Commentary

Will Spore Spread On Facebook?

Electronic Arts yesterday launched a social extension of one of its hit properties of 2009, Spore, with the Facebook game "Spore Island," which allows players to create and evolve a creature on their own personal island, and then send their creature to their friends' islands for a Darwinian competition where the most efficient creature ends up on top.

It's a great time to be making games on Facebook -- most of the top applications on the platform now are games, including Zynga's trifecta of addictive, newsfeed-clogging titles -- "Farmville," "Cafeworld" and "Mafia Wars," which sit at #1, #3, and #4 respectively.

Now that major game development studios are getting into the Facebook gaming market, and the social gaming market more broadly, it will be extremely interesting to see how the landscape changes. It's clear that developers like Zynga have a lot of experience mixing the secret sauce for a game that's extremely addictive, and viral without being too annoying -- though it seems that there are many people out there who are getting close to pruning their friends list to avoid more notifications about lonely pink cows being found on farms.

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EA, on the other hand, has the advantage of premium brands. While "Spore Island" may not be the most refined Facebook game out there, there are no other apps that have brands supported by multi-million dollar ad campaigns.

To date, having a strong brand doesn't really seem to matter to Facebook app users. On the AppData Leaderboard, the big brands that we're used to seeing in the video game space are nowhere to be seen. Will EA be able to change that? It's hard to say, but it seems unlikely unless they're willing to really invest in building their user base. The social game companies on Facebook have built their enormous user base both by building viral spread into their games through notifications and rewards for bringing in friends, but also by millions upon millions of dollars of Facebook ads. That's why you can't log on without seeing an ad for "Mafia Wars."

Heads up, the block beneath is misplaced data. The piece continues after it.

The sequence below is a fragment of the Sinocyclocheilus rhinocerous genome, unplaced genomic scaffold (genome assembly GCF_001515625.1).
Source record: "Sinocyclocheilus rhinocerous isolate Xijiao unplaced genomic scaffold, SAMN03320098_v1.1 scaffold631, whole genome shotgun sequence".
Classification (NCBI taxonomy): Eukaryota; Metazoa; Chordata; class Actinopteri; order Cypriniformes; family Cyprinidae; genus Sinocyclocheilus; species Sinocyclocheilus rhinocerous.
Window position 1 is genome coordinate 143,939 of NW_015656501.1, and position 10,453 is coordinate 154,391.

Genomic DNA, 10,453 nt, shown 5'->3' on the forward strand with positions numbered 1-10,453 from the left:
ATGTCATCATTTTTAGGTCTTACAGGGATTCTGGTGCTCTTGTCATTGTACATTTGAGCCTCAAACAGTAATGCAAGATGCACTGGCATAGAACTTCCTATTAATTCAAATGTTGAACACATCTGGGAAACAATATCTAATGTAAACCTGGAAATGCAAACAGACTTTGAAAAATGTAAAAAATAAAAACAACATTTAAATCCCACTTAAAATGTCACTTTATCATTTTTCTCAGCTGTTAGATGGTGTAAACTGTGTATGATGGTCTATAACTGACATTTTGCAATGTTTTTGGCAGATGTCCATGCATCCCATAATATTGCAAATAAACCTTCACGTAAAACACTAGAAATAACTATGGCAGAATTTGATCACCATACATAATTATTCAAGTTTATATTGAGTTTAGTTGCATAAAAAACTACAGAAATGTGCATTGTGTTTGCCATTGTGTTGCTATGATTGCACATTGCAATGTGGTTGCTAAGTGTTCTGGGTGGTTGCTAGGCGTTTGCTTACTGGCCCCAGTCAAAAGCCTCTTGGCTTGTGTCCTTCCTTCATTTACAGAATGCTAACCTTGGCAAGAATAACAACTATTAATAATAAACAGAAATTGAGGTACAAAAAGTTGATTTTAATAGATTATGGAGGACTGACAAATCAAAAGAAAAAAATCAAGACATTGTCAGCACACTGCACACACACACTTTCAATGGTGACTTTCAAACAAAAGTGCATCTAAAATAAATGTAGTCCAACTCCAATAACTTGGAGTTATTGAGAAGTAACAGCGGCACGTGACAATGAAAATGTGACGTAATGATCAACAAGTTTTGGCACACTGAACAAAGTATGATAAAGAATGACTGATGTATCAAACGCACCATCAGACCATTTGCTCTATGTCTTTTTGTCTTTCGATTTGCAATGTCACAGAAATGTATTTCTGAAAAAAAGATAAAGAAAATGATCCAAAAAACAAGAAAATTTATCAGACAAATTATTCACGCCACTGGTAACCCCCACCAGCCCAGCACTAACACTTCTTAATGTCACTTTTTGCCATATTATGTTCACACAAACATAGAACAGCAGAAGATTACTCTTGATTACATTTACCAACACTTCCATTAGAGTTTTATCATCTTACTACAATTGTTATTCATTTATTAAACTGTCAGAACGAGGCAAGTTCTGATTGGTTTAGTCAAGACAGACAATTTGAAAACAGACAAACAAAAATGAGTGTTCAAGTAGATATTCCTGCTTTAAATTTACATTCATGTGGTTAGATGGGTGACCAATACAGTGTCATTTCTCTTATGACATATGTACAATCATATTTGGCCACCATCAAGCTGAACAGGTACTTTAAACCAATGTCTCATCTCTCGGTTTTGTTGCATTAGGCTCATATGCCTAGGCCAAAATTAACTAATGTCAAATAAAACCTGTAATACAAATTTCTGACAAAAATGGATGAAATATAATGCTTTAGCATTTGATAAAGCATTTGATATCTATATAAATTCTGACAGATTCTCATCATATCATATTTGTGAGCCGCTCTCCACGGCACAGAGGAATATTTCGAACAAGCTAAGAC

Since these games are social, building up the user base has a multipliciative effect on the value to the player and to the viral spread -- when you see all your friends are playing something, you're far more likely to check it out, and once you do, you're more likely to have a good time interacting with your friends in the game.

Of course, it's great to see players like EA getting involved in the social gaming space. But making a great game is only the first step, and unlike in the console and PC gaming world, people aren't going to check it out en masse just because it's got the EA logo and the Spore brand name.

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